Background: In critical care and emergency medicine research, obtaining consent can be problematic when patients present with life-threatening conditions. This issue is further complicated in children, as even while coherent, they are often incapable of making decisions regarding their own care. To enable the ethical conduct of research in such situations, the Food and Drug Administration (FDA) of the United States has set recommendations for the conduct of research employing a waiver of consent. These regulations have been termed "exception from informed consent," or EFIC. As this is an evolving concept with limited pediatric experience, the authors conducted a review to examine the conduct of emergency research in the absence of prospectively obtained informed consent. Our review focused both on opinions and on the ability to conduct research without informed consent in life-threatening situations.
Methods: A systematic review of the literature was undertaken in accordance with the PRISMA guidelines. Medline, CINAHL, and EMBASE databases were searched on January 9, 2013. Eligibility criteria included: 1) examined a method of conducting research in a life-threatening situation, 2) involved a real or theoretical clinical situation, 3) involved patients less than 18 years of age or a substitute decision-maker, and 4) reported at least one quantifiable outcome. The findings were synthesized qualitatively with the pertinent results summarized and discussed.
Results: Eleven articles matched the eligibility criteria. Six focused on community consultation and public disclosure, three focused on the feasibility of employing a waiver of consent, and two examined attitudes toward emergency research. Of the studies focusing on community consultation, four defined the community as previous or current patients and health care providers and administrators in the study's home institution; the other two defined the community as the general population. Although there was heterogeneity in study designs, settings, and outcome measures, overall 68% (3,219 of 4,767) of subjects surveyed supported the use of EFIC under select circumstances (individual study range = 50% to 92%). Caregiver support increased among those in whom the situation was a more possible reality (e.g., critical care unit patients) and varied by the scenario and method of presentation (e.g., bulleted handout vs. preferred). Several studies revealed that patient accrual and time to intervention are impeded when prospective informed consent is required. Finally, deferred consent, although endorsed and used outside of the United States, continues to raise important ethical questions, particularly related to the need and timing of disclosure.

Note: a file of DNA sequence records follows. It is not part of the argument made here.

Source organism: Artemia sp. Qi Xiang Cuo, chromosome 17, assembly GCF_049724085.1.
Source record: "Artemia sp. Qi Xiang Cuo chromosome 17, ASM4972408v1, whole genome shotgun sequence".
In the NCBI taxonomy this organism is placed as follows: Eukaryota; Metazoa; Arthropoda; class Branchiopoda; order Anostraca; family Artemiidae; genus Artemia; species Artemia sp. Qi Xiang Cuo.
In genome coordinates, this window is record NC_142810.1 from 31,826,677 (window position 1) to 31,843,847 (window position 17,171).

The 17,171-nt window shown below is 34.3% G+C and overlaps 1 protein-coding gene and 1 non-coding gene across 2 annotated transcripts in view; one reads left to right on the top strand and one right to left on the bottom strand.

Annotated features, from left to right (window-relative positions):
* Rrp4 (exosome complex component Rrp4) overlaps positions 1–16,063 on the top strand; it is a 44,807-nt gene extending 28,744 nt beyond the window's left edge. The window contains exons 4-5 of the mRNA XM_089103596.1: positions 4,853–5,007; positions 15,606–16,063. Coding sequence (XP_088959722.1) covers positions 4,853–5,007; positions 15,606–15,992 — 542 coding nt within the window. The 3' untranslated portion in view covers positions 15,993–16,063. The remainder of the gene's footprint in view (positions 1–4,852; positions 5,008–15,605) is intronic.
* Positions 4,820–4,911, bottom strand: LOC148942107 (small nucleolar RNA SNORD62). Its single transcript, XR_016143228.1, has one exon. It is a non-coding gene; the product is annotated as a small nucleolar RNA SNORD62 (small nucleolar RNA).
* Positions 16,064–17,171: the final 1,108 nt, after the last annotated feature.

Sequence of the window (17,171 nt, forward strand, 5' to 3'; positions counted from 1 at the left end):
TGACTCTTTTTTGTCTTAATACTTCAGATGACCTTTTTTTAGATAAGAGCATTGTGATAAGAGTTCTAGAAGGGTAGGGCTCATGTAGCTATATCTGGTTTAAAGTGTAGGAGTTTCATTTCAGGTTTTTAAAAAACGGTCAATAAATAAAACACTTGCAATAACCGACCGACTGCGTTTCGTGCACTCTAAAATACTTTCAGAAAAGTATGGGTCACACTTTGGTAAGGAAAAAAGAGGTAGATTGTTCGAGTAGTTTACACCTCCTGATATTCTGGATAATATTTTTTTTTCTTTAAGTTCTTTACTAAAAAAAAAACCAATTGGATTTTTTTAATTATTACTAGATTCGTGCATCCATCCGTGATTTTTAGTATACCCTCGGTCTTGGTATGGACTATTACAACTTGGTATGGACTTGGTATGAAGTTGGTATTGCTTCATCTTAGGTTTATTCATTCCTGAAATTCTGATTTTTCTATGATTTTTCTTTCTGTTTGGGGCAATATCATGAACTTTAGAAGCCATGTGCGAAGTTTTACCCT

Conclusions: Limited data exist evaluating ethical issues in pediatric acute care resuscitation research. This review highlighted the fact that every proposal is unique and the method of obtaining consent (or waiver) requires careful consideration by local ethics committees. Particular attention must be paid to use of the population selected for community consultation. Several studies highlighted the need to consider the use of alternatives to prospective informed consent to enable the conduct of research in emergency departments (EDs) in life-threatening situations. Future research should evaluate children's opinions on this topic.
© 2013 by the Society for Academic Emergency Medicine.